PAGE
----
April 11, 2024 | Susan Napier-Sewell

How far away is death? Chasing a storm

Question: How far away can you be from danger when you’re chasing a storm?

And, more importantly, why would you decide to put yourself in harm’s way by chasing a storm?

Blizzards, tornadoes, hurricanes. “How far away is death?” can race through your mind in a dangerous situation. Not many folks run toward a storm — or spend time chasing a storm — much less a funnel cloud.

But that’s what Jim Reed, extreme weather photographer, does. In Colby, Kansas, in May 2008, Reed hunted down and took a shot of a “landspout tornado” that’s still talked about today. Essentially, Reed spends time chasing a storm.

Weather.com documented Jim’s experience getting his epic shot:

Reed described it as “one of the most spectacular sights” he’s ever seen and opted to get even closer to the storm with his assistant, Robin.

“‘At 2:42, we jumped out, cameras firing. We were so close we could hear the tornado, which sounded like a rushing waterfall. Dust fell all around us,'” wrote Reed.

“The duo was snapping away when the twister began barreling toward them, forcing them to make a mad dash back to their vehicle.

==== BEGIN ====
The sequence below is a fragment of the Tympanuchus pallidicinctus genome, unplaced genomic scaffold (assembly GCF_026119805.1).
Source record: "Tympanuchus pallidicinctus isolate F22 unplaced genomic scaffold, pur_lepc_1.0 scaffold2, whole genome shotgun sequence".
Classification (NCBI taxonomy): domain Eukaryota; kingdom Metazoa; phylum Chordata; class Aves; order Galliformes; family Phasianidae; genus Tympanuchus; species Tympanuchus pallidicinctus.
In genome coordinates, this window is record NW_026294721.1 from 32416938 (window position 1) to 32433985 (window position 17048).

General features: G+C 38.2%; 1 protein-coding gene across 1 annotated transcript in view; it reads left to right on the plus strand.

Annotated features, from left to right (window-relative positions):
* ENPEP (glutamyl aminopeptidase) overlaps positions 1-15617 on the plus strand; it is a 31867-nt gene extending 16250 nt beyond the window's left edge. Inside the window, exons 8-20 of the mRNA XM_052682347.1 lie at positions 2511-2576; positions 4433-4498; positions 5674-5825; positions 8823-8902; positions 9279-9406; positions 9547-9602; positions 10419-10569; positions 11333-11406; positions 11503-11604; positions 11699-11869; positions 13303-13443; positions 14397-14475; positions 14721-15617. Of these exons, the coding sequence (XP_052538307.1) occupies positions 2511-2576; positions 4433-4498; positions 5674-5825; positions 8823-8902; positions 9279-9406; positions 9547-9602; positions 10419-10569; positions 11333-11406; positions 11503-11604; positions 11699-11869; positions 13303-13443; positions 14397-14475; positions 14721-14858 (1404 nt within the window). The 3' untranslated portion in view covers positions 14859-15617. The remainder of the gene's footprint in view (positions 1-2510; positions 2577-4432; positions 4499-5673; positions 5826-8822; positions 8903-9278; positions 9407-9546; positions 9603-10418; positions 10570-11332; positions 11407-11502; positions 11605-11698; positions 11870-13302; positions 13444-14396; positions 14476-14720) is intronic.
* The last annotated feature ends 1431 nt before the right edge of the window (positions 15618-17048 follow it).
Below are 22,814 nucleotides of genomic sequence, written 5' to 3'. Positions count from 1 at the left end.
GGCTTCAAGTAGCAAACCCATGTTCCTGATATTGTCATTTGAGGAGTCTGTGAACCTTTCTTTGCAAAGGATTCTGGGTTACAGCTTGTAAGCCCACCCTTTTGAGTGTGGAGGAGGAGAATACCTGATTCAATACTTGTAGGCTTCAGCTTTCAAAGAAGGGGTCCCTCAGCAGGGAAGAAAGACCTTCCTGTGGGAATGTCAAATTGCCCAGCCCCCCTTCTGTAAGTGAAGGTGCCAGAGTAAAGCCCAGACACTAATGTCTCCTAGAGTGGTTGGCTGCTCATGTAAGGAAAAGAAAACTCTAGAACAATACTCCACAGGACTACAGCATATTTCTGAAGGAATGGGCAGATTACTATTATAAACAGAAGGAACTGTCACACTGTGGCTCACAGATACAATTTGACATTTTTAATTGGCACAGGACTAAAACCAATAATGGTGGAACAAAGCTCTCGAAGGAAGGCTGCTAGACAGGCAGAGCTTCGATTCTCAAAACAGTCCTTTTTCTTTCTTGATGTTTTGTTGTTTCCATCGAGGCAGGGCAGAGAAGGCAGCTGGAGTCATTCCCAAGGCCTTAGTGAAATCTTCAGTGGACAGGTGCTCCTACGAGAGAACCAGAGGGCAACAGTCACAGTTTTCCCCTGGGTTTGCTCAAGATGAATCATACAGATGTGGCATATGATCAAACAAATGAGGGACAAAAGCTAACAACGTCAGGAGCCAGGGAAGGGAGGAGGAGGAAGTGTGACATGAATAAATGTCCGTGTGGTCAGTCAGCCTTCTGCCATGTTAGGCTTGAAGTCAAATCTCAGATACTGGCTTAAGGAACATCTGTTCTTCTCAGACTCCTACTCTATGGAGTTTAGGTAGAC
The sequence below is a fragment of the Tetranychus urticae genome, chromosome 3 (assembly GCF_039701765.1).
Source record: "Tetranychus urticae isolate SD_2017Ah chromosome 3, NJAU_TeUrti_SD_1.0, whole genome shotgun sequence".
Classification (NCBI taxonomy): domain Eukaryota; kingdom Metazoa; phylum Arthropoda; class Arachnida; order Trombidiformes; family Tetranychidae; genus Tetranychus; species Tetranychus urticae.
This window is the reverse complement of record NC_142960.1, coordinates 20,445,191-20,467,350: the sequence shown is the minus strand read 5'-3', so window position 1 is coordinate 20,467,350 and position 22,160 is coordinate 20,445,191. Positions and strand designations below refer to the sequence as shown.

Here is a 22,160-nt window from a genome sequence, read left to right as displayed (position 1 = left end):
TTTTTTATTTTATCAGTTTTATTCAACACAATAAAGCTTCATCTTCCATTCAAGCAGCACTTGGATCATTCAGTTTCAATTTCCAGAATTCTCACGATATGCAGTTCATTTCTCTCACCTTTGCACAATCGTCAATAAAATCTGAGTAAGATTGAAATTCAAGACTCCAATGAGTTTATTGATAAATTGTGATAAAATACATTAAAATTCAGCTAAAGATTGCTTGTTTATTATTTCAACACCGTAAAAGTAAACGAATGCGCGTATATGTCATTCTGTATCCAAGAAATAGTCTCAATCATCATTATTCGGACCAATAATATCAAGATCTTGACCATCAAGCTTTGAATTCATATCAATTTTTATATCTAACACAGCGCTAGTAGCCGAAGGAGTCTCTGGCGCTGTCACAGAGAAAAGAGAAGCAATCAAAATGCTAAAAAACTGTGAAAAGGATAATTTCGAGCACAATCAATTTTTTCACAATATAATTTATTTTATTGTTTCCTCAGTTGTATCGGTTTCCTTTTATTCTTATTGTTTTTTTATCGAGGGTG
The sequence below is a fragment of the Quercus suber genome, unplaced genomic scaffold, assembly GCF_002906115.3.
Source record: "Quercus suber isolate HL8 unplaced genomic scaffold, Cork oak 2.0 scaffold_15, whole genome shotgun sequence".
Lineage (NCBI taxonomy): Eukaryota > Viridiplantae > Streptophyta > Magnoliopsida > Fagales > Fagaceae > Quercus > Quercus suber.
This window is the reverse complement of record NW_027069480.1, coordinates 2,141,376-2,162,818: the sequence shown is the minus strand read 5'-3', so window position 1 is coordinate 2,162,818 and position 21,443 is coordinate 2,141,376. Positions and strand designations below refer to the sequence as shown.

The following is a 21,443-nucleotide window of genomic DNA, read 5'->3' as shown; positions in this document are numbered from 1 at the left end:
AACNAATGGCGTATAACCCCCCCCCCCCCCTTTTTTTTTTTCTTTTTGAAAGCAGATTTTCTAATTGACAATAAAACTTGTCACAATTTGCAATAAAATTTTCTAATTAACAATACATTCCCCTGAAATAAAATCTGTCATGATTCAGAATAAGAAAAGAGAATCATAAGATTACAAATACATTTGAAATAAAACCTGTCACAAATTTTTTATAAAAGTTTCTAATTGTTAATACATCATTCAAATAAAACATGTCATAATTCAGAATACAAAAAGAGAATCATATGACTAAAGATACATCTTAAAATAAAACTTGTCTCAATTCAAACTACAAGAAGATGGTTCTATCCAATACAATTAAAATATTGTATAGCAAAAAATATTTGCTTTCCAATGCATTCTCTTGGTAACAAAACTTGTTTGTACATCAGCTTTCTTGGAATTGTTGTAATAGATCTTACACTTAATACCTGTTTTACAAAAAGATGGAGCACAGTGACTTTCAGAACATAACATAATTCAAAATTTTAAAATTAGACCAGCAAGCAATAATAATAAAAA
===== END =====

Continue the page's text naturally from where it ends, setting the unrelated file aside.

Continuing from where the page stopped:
“As soon as our doors were closed I reversed and slammed on the gas. To escape the tornado, I had to drive very fast backward, keeping us in the road’s grooves,” Reed wrote. “As I steered looking through the rear window, Robin described what she was seeing. ‘It’s getting closer and it’s growing—it’s coming towards us.’ The tornado was now chasing us down the road.”

Reed suspected the twister was losing steam and opted to stop the car and hop back out with the storm just 500 feet away. In a daring move, Reed ran toward the storm and captured the images that would go on to be iconic.

“Flying dust stopped me about 150 feet from the landspout. I fired off a few frames, but what I really wanted to do was stand there and take in the extraordinary interaction with nature,” he wrote.

“As the landspout dissolved, I slowly walked backwards toward the vehicle. I just didn’t feel it was respectful to turn my back on the vortex,” Reed continued. “Seconds later, the vortex collapsed, sending a tidal wave of dust over me. We were covered in it, but both cameras kept working perfectly.”

Get a sense of Reed’s journey as an extreme weather photographer in the video below:

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How Far Away Is Death?
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